A Conversation with Professor Michael Sawyer: CC and Police Reform

As activists are calling nationally for police reform, so too have members of the Colorado College community called for a thorough reexamination of the college’s relationship with policing. In June, Acting Co-President Mike Edmonds asked Assistant Professor Michael Sawyer (Race, Ethnicity & Migration Studies; English) to lead a community-informed process that will reform and reimagine CC’s relationship to the Colorado Springs Police Department (CSPD). Many students, including CC’s student-led Collective for Anti-Racism and Liberation, have also contacted the college administration with concerns about the college’s relationship to the police. Sawyer emphasizes that student leadership and engagement are central to this review process.

This Campus Safety Initiative comes in the wake of the murders of George Floyd and Breonna Taylor, and amidst ongoing violence against countless other Black Americans. Yet while the national conversation about police violence has recently gained momentum, Black activists have been organizing, protesting, and fighting against police violence and racism for centuries. For Sawyer, their legacies and wisdom are the backbone of the anti-racism work and police reform that we are engaging in today.

“We don’t want to recreate the mistakes of the past,” Sawyer says. “We have a long and storied history through which we can examine and understand contemporary issues, and yet we’re having the same conversations that the Black Panther party was having in 1968 [following the assassination of Dr. Martin Luther King, Jr.]. To ignore our history is to risk going in circles just to get back to where we were in 1968. We can actually cut to the chase and move forward since we already have the answers to many of these questions.”

Sawyer is beginning this Campus Safety Initiative with open community dialogue and opportunities for feedback and write-ins. Several virtual town halls are in the works for the fall semester, during which students and student-led organizations, faculty, staff, alumni, and members of the wider Colorado Springs community will be encouraged to share their concerns and experiences of policing. He is also collaborating with Colorado College Campus Safety (led by Director Maggie Santos ’86) and is scheduled to meet with local law enforcement to have candid conversations through which they can discuss and identify avenues for reform. Sawyer will also take part in a local panel later this month, which will air on FOX21 News Colorado.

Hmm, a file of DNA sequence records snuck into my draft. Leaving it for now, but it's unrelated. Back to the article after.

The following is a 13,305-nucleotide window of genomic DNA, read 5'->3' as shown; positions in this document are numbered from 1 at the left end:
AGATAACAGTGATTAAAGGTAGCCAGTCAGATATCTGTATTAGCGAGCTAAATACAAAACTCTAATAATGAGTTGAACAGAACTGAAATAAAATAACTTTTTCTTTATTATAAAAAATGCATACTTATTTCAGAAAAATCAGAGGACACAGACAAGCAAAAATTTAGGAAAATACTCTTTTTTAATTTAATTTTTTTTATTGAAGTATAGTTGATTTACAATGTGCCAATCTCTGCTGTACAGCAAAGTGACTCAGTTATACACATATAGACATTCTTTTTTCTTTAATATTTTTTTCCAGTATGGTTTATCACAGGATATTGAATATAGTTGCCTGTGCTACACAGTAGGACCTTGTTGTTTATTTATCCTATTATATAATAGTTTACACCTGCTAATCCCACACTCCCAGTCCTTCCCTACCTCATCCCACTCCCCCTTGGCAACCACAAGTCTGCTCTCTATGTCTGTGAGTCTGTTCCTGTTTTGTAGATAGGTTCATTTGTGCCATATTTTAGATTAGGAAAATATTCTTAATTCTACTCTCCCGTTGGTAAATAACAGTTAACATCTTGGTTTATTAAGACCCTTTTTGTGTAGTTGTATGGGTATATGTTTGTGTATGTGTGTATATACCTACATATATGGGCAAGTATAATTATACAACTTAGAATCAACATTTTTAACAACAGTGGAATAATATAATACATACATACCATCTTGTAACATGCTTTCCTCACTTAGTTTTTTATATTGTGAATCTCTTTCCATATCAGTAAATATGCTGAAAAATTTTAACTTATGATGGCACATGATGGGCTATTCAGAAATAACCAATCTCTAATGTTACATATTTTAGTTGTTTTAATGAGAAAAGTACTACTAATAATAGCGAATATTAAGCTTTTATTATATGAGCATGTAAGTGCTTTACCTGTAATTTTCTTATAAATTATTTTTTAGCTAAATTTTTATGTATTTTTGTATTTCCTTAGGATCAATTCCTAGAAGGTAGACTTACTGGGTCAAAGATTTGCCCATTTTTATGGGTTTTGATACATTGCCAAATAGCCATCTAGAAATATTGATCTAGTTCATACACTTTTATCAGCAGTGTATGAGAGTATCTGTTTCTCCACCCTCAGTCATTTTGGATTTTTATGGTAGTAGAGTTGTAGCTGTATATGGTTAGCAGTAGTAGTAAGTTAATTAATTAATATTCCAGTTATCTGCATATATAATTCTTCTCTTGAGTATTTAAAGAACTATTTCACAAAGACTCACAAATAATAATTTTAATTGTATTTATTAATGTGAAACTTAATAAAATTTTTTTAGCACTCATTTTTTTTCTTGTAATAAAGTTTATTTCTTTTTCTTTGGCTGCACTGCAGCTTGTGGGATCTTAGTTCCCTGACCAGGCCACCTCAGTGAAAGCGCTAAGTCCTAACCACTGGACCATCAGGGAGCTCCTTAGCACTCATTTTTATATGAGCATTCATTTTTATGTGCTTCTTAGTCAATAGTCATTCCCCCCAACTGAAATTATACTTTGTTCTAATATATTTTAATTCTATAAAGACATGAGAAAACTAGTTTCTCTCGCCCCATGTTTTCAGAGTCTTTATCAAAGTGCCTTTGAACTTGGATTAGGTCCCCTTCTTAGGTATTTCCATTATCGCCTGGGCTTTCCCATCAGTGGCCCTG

Sawyer explains that while many of these conversations are difficult and complicated, they are critical. “If a cop is driving around and sees someone with a Black Lives Matter bumper sticker and becomes angry about that, we need to interrogate where their reaction comes from,” he says.

Sawyer also hopes that dialogue and action will extend beyond Colorado Springs. “With today’s technology, we have the opportunity to connect with grassroots organizers across the country, even across the globe,” he says. “This conversation about campus policing is bigger than Colorado College, and we need to be talking to students and community leaders at other institutions. At other colleges and universities, students’ experiences with campus safety and police are vastly different from CC, and we have much to learn from one another.”

Sawyer emphasizes that in order for lasting change to occur, this process must be both multilayered and sustained. “This is not a one-off project that we can complete within a few months. Rather, we’re setting up the groundwork to be having these conversations over time, while also creating a working document that we can present as a vision for the short, medium, and long-term. Furthermore, much of what we’re doing will benefit students 10, 20, 50 years from now. We’re not in the position to enjoy all of the changes that are happening; instead, we have to think about those who will come after us, as we strive to leave CC and the world better than it was when we found it.”

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